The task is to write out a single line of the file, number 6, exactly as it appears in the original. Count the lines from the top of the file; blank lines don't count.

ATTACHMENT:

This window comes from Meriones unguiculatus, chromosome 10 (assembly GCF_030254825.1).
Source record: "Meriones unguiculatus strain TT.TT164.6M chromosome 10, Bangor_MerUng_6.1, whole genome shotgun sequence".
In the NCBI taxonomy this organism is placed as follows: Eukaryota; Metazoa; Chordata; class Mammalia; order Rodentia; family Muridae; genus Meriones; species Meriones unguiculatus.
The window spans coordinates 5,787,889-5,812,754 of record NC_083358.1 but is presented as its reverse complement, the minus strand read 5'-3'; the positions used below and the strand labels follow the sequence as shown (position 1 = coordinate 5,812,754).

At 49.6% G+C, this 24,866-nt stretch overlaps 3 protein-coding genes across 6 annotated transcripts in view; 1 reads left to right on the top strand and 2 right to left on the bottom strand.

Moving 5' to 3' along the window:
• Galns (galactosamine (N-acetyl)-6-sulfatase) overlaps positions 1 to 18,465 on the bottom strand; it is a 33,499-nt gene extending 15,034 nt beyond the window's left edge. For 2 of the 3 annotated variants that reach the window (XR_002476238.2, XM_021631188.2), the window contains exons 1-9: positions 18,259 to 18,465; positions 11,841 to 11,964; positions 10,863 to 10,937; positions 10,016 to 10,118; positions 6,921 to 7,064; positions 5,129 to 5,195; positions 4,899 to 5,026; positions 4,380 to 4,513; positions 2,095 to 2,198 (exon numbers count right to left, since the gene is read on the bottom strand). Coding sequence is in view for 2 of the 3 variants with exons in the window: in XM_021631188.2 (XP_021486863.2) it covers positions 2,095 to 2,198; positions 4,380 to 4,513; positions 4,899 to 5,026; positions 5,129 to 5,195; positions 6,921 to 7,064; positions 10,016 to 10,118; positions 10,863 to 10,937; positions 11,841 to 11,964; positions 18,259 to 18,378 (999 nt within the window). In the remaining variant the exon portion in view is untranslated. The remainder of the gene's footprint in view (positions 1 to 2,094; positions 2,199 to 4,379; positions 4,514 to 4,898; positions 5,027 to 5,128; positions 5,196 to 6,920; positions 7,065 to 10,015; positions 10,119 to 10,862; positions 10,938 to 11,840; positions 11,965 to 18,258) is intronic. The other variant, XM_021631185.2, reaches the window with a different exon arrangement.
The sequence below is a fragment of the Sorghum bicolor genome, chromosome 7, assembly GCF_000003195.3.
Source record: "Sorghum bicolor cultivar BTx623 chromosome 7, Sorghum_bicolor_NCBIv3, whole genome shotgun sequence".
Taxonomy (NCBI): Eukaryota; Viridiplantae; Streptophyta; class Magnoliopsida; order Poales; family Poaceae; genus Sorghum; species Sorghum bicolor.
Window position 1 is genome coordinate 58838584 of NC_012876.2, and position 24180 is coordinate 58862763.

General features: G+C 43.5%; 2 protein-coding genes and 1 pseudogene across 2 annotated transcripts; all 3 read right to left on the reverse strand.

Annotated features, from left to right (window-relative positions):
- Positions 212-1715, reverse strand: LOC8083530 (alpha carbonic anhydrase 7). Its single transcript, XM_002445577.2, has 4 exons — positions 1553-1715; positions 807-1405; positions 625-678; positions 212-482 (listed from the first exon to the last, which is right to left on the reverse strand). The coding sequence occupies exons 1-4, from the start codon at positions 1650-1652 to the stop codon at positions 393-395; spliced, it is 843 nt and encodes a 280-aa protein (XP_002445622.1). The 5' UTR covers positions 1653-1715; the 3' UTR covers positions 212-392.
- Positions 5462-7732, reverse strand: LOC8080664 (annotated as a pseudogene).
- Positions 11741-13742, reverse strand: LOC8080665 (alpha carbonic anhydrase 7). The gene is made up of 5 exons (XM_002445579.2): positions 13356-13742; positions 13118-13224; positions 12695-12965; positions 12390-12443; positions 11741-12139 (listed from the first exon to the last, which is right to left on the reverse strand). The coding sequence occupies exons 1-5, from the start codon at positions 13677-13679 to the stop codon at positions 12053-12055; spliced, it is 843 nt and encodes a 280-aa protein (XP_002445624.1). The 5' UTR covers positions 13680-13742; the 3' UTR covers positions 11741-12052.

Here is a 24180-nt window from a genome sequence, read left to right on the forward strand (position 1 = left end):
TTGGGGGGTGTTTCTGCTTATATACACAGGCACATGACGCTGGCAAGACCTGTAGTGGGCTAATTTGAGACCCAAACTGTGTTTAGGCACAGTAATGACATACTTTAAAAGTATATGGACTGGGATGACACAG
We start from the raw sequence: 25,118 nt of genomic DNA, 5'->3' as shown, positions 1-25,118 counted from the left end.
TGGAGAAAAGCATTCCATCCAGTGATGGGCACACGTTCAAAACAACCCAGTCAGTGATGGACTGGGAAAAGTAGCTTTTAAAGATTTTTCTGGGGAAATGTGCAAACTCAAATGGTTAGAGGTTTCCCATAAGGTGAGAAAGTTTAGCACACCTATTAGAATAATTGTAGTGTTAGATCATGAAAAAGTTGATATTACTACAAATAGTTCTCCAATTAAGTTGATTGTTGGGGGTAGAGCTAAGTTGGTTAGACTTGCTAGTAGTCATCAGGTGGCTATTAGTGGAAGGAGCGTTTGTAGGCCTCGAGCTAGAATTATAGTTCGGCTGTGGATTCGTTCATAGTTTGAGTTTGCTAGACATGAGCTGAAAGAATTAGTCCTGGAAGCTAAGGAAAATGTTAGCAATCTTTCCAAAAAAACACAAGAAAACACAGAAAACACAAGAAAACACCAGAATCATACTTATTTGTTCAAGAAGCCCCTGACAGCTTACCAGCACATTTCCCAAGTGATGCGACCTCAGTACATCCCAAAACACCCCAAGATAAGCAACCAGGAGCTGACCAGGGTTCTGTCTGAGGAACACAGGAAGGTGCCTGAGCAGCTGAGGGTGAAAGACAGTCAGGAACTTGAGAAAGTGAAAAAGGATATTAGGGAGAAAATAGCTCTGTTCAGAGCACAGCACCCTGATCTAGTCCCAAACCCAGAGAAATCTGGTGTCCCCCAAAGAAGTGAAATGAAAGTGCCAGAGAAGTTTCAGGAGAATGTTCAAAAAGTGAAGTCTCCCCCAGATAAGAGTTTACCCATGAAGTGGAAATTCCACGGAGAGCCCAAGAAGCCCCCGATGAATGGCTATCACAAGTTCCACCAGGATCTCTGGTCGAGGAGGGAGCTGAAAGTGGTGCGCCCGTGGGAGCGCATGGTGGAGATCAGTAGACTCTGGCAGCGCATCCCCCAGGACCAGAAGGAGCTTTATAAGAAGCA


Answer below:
Moving 5' to 3' along the window: